About 5.5km along the Ironbark Road, we came to the Werribee Gorge State Park. At this point the road winds around a bit and goes up and down a bit more. The road passes over the railway and then plunges down a bit and goes under it, under a grand iron railway bridge many metres overhead. Just before the bridge there is a track into the bush on the left that goes up to the level of the railway. Josh walked around to the other side of the bend on the road, but Sean followed me up the steep incline on this path up to the level of the track. This track then leads along the railway for another kilometre of so and would be a good option to walk. However, Josh was down on the road on the other side and we had agreed to stop for lunch just past the bridge, so Sean and I went back down to the road level.
We found a nice spot to sit under the trees and ate our lunch. It is always pleasant to have these little picnics while walking.
Then it was just a matter of putting on our packs and setting off again into the sunset – well maybe not the sunset yet, but definitely into the sun. It was quite a warm day – 26 degrees, which is pleasant normally, but when there is no shade and a stiff wind blowing it became a little trying after a while. The road for much of this section is only sealed in a single lane, so passing traffic tends to kick up a bit of dust which you then are left walking through for a minute or so until it clears. This is easy walking on the side of the road, but the few vehicles that go past are going at 100km/h and some of them don’t slow down for pilgrims.
We stopped for a short break under the pine trees at Ingliston (nothing there other than a bus shelter for the school kids) and then continued. I had done a bit of research and worked out that the border of the Diocese of Ballarat and the Archdiocese of Melbourne was the same as the old Ballan Shire/Bacchus Marsh Shire border (it’s all Moorabool Shire now), and the marker for that from the satellite map was a large area of bush land on the north side of the road. When we got to that point, I was a bit confused because there was not bush land. In fact, there were trucks and bulldozers and a whole lot of noise and dust going on like something from the side of Taylors Road in Rockbank. Where once there were trees, there were now piles of wood and rocks. What was going on? Surely they were not planting housing estates this far out of town? The answer came several hundred metres up the road when we saw the sign for the entrance to the Ballan Waste Management Centre. The waste management business was expanding. For the rest of the way into Ballan we had big heavy trucks going past us occasionally, kicking up dust at 100km/hr.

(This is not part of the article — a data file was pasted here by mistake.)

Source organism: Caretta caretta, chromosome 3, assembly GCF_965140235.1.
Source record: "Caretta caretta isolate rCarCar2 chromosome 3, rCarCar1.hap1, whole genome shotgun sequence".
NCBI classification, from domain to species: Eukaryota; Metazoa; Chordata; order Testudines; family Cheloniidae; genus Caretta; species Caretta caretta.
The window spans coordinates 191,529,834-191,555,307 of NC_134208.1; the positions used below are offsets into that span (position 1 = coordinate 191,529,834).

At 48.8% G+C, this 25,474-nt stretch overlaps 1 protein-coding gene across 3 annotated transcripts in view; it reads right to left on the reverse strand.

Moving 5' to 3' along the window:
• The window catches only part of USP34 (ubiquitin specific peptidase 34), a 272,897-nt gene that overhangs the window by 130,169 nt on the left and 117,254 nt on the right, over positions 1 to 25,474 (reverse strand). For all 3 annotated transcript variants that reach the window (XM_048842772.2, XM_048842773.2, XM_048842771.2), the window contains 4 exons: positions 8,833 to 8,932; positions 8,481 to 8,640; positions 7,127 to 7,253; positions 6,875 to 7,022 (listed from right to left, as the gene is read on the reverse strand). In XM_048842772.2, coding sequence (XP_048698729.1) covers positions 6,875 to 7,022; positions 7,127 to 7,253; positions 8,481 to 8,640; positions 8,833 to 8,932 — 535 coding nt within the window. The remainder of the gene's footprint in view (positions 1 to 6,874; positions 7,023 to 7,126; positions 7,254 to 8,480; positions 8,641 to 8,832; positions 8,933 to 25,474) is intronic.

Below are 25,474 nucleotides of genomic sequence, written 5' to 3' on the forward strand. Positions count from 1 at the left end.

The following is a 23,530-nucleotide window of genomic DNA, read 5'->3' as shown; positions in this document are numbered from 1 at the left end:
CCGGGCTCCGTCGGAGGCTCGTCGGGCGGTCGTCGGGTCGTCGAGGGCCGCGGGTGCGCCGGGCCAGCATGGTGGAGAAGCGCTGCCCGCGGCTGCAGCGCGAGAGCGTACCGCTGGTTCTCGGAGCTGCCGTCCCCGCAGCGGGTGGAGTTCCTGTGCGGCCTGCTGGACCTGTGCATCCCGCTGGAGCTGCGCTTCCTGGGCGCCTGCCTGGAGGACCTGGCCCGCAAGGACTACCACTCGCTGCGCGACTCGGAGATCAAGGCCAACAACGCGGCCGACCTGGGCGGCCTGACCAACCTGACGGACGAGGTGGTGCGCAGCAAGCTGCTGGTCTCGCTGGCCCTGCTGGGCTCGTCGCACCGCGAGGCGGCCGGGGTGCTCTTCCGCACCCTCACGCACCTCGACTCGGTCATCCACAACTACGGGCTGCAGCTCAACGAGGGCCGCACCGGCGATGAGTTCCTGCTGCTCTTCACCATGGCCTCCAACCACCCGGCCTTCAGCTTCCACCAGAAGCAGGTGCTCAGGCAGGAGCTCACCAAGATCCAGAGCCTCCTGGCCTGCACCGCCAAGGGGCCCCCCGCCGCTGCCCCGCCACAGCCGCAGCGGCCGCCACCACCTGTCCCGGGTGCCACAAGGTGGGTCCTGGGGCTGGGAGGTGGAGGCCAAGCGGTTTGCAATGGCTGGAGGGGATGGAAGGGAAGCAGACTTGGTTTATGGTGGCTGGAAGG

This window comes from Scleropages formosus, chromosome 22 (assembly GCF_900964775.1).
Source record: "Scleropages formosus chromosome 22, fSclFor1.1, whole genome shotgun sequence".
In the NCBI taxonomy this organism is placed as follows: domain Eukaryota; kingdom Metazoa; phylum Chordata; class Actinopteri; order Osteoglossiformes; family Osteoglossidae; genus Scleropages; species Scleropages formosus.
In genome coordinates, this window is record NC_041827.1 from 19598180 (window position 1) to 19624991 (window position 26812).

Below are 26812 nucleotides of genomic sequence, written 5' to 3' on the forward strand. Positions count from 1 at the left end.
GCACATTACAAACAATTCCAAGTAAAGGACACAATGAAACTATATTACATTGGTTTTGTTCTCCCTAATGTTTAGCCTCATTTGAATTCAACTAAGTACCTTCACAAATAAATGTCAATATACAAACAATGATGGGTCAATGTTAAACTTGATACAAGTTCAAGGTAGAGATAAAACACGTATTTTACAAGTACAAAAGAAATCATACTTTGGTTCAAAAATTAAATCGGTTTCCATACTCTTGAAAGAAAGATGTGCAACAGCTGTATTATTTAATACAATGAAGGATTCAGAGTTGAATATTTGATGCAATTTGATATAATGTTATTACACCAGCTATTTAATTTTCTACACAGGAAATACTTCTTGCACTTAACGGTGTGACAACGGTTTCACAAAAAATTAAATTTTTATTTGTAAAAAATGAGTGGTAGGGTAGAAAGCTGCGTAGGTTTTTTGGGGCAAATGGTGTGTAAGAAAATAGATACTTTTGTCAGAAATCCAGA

Aside from all that it was a relatively easy and pleasant walk into Ballan. We arrived in Ballan at 4:20pm. There is a lot of work going on on the railway crossings and bridges in Ballan at the moment, so a walker needs to check access and where the crossing can happen. We had looked up to find the location of the Commercial Hotel in the Main Street and decided to head directly there before heading around to our hosts for the evening. A young local saw me in my foreign attire and with my walking stocks and asked me: “Are you lost? Are you looking for somewhere?” No, I said, I’m just heading for the hotel. “We don’t have one of those here, or a caravan park,” he replied. I think I should have said we were going to the pub.
Which we were. We easily found the establishment wherein we could procure a refreshing alcoholic beverage, and Josh bought us each a pint of cider, which was just what the doctor ordered, or would have ordered if we had consulted one on the matter. We then went around the block to Bill and Colleen O’Reilly’s home. We were originally going to be staying with a friend of mine, Noel Gregory, who is a member of my Jewish Christian Muslim Association (JCMA) text reading group and who lives in the parish here. However, a family crisis had arisen and we had to change plans. A few weeks back, after Noel agreed to have us at this place, I received a phone call from Colleen who had seen the news of our pilgrimage in the parish bulletin. I had kept her phone number and so I was able to contact her and she and Bill were happy to take us in. They had two spare bedrooms and a motor home in which we could stay. When we arrived Bill and Colleen were out the front to welcome us. They brought us inside and asked what we would like first – the answer was simple: a shower. So they showed us to their bedrooms – and I was astonished to be shown the main bedroom. They had decided that they would spend the evening in the motor home and let us use all three bedrooms in the house. That IS hospitality!
Colleen had prepared a lovely dinner for us and had invited a neighbour, Lourdes, to join us as well. So we were six for dinner. Good conversation (as so often with our hosts), but we ended the night quite early as we were very tired. I was too tired to write up the day’s journey last night, so have just completed doing that this morning.
The journey from Bacchus Marsh to Ballan was 26.6km.
And here is a map: